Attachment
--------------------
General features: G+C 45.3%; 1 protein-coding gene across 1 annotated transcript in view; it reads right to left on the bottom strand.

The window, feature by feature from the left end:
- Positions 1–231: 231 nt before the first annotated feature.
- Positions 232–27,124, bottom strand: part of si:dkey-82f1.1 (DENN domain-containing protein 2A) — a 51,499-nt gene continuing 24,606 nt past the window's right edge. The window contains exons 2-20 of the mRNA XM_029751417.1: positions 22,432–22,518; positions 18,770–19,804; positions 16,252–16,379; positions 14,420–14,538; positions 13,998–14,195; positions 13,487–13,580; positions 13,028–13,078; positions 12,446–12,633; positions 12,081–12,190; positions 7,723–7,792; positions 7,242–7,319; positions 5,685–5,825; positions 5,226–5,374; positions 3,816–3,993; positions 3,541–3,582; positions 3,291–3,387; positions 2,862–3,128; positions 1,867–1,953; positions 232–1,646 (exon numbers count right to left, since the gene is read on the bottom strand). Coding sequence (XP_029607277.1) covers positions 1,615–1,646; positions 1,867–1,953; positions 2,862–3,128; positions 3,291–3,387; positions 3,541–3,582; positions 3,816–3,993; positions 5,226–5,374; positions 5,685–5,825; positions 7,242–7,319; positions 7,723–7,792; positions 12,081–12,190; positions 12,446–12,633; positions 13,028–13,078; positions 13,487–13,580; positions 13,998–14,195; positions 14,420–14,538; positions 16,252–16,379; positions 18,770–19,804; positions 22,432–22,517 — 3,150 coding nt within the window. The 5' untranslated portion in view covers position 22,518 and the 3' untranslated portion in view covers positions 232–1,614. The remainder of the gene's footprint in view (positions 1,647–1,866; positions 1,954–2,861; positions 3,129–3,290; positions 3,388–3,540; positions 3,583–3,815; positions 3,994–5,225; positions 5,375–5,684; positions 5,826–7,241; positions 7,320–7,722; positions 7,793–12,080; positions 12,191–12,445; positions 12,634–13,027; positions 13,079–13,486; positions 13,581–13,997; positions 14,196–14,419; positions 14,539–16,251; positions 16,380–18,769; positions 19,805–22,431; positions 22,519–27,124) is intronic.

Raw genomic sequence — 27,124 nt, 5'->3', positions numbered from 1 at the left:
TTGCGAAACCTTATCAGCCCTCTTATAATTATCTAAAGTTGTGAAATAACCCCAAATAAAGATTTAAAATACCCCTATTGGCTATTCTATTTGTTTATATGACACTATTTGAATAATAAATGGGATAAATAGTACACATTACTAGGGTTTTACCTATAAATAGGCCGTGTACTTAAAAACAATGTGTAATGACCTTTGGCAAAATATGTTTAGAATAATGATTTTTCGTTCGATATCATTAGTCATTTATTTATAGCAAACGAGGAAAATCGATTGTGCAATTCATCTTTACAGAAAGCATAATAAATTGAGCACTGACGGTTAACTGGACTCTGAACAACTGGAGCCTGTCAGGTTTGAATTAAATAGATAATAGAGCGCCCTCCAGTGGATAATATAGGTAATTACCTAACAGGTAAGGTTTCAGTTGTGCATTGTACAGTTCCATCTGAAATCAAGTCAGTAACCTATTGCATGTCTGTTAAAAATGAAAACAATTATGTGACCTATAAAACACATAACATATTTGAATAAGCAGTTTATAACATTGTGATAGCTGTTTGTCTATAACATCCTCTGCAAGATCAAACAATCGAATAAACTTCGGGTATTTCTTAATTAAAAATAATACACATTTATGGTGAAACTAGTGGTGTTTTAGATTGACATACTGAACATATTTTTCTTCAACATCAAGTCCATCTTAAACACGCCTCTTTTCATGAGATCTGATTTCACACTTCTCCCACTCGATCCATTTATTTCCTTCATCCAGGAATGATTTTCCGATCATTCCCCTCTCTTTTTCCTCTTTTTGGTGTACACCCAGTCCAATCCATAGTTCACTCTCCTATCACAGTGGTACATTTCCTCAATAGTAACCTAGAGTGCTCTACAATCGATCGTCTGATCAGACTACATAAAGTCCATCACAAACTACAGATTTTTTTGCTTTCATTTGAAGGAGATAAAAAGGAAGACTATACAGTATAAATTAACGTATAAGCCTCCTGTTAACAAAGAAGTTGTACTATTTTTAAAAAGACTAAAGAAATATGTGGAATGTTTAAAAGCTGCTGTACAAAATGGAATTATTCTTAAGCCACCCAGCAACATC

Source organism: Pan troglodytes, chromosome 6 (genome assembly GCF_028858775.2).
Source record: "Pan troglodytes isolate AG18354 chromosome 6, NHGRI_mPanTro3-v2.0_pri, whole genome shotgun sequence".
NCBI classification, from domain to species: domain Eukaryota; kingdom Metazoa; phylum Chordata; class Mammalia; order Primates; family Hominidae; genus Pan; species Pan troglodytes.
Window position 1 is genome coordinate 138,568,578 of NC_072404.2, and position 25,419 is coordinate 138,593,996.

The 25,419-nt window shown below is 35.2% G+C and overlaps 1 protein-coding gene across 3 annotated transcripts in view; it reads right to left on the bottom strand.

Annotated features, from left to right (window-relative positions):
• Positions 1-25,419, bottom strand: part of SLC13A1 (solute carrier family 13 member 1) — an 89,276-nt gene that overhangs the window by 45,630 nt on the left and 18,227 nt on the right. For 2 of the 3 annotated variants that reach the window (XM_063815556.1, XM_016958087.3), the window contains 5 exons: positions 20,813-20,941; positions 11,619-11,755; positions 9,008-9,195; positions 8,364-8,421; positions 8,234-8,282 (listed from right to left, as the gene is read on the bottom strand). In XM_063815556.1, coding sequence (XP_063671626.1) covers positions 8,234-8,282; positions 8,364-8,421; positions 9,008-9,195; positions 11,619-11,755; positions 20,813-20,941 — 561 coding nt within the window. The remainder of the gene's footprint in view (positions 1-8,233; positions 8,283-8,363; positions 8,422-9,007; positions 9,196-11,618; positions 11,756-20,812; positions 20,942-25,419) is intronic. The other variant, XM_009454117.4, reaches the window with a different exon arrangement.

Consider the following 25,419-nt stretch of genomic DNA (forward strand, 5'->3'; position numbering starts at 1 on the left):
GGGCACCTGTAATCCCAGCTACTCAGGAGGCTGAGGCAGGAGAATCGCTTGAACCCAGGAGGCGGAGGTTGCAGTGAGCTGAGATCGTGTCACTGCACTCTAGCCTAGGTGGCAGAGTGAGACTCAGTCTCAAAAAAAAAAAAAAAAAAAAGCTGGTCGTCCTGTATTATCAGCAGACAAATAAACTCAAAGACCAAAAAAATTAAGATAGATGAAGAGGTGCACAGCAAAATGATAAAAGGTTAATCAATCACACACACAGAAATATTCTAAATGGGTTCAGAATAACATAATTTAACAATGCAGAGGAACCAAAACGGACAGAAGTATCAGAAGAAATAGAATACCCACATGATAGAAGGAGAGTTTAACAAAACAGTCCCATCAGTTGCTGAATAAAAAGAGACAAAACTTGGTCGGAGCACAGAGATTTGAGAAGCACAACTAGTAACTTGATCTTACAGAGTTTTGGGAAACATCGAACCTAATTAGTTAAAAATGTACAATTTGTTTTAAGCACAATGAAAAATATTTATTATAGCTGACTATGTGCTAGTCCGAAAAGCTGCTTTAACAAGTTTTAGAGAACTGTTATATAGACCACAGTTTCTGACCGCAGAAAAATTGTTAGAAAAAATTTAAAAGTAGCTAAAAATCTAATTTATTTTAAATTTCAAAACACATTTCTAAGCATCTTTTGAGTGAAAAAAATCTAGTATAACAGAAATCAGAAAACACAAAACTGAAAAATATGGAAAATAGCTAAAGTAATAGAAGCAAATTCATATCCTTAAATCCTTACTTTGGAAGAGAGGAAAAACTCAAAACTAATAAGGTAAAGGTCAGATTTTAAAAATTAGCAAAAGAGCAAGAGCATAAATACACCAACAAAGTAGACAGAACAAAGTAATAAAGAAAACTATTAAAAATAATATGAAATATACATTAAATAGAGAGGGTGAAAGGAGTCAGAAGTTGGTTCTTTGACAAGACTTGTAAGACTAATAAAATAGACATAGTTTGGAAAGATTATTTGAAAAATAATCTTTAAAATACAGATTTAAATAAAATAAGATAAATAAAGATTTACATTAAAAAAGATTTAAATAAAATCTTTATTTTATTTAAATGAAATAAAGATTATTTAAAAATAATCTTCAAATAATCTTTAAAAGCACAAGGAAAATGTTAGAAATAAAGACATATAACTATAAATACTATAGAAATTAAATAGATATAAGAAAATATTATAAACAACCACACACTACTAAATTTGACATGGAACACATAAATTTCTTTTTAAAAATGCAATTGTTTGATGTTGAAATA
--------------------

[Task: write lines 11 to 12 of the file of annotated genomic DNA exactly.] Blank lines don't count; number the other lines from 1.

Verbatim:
The 25,419-nt window shown below is 35.2% G+C and overlaps 1 protein-coding gene across 3 annotated transcripts in view; it reads right to left on the bottom strand.

Annotated features, from left to right (window-relative positions):